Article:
MACAA lauds Richardson, elects officers

Senior Editor

OCEAN CITY, Md. (July 8, 2014) — Lee Richardson, a Lower Shore poultry farmer and a passionate advocate for the ag industry, has been cited for distinguished service by the Maryland Association of County Agricultural Agents.
Richardson was honored last week as the MACAA held its annual two-day meeting here.
The association also elected new officers for the coming year and recognized three of its members for their professional accomplishments.
Richardson is most recently remembered for his leadership role in the fundraising effort to protect the Hudson farm family of Berlin, Md., from the ravages of a lawsuit filed by the Waterkeeper Association.
Richardson’s efforts emerge, perhaps inherently, from a farming family that has always been involved with promoting the story of agriculture, especially with the poultry industry, according to the ag agents association.
His mother, Kay Richardson, served as Delmarva Poultry Industry president in the early 90’s.
The young man, along with his parents, operates Richardson Farms, Inc., a 2,000 acre grain and poultry farm in Willards.
Richardson has served many years as Wicomico Farm Bureau president and was one of the original members of the Wicomico Young Farmers committee. He is always a key player in telling the true story of how agriculture impacts the daily life of the community for Maryland’s Eastern Shore as well as the entire state, according to the MACAA.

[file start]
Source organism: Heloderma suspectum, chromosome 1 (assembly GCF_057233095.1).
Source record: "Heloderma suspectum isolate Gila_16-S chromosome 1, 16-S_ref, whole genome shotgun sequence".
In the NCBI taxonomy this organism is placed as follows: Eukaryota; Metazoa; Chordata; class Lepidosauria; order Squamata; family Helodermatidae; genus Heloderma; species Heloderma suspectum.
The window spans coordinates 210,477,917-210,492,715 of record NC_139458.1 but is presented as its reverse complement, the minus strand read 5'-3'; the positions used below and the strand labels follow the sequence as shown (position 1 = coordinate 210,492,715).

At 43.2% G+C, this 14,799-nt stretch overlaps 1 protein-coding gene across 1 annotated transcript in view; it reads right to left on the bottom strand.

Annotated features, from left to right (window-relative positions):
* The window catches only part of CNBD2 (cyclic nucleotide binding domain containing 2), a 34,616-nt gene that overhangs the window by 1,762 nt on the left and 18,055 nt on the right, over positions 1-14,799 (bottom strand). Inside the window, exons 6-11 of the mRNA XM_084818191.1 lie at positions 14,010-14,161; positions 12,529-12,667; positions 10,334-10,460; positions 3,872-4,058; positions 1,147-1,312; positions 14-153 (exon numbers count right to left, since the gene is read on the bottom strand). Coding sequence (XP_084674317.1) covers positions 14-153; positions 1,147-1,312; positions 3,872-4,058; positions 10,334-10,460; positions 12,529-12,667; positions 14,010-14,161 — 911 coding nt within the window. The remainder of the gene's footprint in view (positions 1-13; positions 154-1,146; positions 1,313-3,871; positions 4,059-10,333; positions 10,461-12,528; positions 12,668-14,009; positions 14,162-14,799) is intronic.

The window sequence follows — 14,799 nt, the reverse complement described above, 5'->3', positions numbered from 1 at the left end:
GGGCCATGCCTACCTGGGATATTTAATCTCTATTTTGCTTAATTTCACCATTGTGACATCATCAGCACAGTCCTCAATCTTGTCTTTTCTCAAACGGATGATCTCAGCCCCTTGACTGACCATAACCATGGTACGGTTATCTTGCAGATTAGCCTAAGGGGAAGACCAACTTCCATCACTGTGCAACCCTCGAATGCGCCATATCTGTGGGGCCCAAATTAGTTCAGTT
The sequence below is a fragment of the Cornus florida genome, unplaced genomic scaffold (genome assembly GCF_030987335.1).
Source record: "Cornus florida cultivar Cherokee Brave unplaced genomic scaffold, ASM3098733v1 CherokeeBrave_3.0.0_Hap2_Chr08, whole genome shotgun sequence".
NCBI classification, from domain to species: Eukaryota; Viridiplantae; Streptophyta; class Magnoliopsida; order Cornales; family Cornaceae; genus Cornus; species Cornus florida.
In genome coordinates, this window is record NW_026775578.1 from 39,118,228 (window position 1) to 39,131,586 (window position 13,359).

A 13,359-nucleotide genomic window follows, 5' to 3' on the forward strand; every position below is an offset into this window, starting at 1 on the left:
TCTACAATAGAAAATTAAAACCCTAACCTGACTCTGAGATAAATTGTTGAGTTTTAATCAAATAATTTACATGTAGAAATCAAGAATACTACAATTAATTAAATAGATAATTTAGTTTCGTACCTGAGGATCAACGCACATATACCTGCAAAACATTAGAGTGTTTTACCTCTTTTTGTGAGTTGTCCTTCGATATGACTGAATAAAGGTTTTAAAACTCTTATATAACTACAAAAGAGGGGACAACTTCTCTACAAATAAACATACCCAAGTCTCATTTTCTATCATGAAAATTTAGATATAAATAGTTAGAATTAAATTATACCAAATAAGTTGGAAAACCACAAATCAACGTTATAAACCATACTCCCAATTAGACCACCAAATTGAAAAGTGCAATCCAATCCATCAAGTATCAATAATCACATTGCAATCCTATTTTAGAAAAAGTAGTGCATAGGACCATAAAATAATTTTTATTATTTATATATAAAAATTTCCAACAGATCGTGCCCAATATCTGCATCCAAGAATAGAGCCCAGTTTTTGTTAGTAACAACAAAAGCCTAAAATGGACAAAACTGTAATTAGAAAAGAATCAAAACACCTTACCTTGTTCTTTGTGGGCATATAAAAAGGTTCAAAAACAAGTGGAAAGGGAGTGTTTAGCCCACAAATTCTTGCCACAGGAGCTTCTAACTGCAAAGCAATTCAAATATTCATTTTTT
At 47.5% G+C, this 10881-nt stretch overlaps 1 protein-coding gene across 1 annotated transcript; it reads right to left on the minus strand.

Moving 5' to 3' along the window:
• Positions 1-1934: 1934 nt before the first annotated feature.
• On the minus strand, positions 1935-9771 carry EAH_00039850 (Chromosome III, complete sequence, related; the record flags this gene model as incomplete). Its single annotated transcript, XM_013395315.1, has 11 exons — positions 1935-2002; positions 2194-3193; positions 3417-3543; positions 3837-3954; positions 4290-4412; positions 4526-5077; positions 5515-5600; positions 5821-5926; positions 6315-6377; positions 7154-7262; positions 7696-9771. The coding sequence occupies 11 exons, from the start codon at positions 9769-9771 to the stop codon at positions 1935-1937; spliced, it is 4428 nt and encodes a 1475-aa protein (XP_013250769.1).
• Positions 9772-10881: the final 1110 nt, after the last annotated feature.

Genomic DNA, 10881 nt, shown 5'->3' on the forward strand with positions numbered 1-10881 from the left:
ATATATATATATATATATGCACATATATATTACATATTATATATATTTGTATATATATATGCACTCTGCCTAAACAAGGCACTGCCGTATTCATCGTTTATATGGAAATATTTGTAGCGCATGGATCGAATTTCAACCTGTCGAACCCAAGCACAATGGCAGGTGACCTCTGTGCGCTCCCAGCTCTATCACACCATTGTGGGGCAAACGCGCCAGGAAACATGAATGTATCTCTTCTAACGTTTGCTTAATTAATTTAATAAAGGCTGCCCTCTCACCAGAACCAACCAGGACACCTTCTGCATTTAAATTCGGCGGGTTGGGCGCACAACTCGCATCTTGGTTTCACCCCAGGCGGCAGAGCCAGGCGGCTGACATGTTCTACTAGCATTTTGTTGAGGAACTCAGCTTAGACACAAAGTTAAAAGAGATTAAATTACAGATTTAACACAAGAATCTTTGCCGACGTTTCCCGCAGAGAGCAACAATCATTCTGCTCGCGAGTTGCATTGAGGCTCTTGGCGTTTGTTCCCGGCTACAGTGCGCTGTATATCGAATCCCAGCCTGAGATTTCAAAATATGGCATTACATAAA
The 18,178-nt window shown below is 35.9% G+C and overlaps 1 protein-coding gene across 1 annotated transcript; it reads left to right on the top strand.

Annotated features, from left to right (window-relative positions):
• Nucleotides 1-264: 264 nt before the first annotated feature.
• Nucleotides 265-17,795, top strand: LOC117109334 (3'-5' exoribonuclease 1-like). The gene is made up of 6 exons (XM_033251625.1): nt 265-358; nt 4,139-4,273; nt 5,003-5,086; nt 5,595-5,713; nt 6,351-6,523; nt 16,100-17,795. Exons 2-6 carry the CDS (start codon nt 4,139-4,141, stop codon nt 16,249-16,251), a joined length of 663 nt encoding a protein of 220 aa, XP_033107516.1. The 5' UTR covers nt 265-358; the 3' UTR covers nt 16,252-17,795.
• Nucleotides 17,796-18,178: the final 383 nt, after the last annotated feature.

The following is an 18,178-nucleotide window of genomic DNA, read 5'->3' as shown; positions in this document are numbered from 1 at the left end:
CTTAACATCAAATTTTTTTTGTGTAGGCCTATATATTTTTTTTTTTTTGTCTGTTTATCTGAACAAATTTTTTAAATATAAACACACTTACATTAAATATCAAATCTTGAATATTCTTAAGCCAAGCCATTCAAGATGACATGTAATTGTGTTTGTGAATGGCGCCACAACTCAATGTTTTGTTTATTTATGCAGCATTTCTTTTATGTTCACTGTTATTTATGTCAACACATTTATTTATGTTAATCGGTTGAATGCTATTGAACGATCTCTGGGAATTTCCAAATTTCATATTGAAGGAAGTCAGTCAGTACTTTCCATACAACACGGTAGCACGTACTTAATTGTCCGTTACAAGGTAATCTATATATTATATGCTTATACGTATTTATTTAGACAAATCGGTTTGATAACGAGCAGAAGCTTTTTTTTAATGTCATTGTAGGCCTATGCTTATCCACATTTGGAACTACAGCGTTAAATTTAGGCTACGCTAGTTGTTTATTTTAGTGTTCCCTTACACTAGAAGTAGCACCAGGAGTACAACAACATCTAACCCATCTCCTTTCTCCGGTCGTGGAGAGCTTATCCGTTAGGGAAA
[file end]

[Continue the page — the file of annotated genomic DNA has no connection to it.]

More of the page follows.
A graduate of the University of Delaware, he was a principal advocate in organizing and fundraising for Save Farm Families, an organization born of the Hudson lawsuit and to aid in the future in protecting farm families from devastating legal assaults.
Lee became involved in the Save Farm Families effort through his membership in Wicomico Young Farmers and has served as spokesman and director for the SFF efforts since its inception.
“Lee is always eager to tell the ‘farmer’s side of the story’ so those who are unfamiliar to the farming world can learn that farmers are people who are part of their same community,” a spokesperson with the MACAA said.
Jennifer Rhodes, Queen Anne’s County ag agent — and herself a poulty farmer and immediate president of the Delmarva Poultry Industry — was named MACAA president for the 2014-15 year, succeeding Dave Myers, Anne Arundel County ag agent. Other officers are Sudeep Mthew, Dorchester County, president elect; Ginger Myers, marketing specialist, Western Maryland Research Center, vice president; and Doris Behnke, Cecil County ag agent secretary.
Dale Johnson, farm management specialist stationed at the Western Maryland Research Center, continues as treasurer and Myers remains a member of the executive committee as past president.
In other annual meeting business, the MACAA members honored three of their own: The Achievement Award is given to a noteworthy Extension educator who has served fewer than 10 years.
• Ginger Myers, received the Mid Career Award for noteworthy service between 10 and 20 years;
• Shannon Dill, Talbot County ag agent: received the Distinguished Service Award, for an outstanding Extension educator who has served more than 10 years in Extension; and
• Jon Traunfeld, state master gardener, prinicpal agent at the Home and Garden Center in Ellicott City.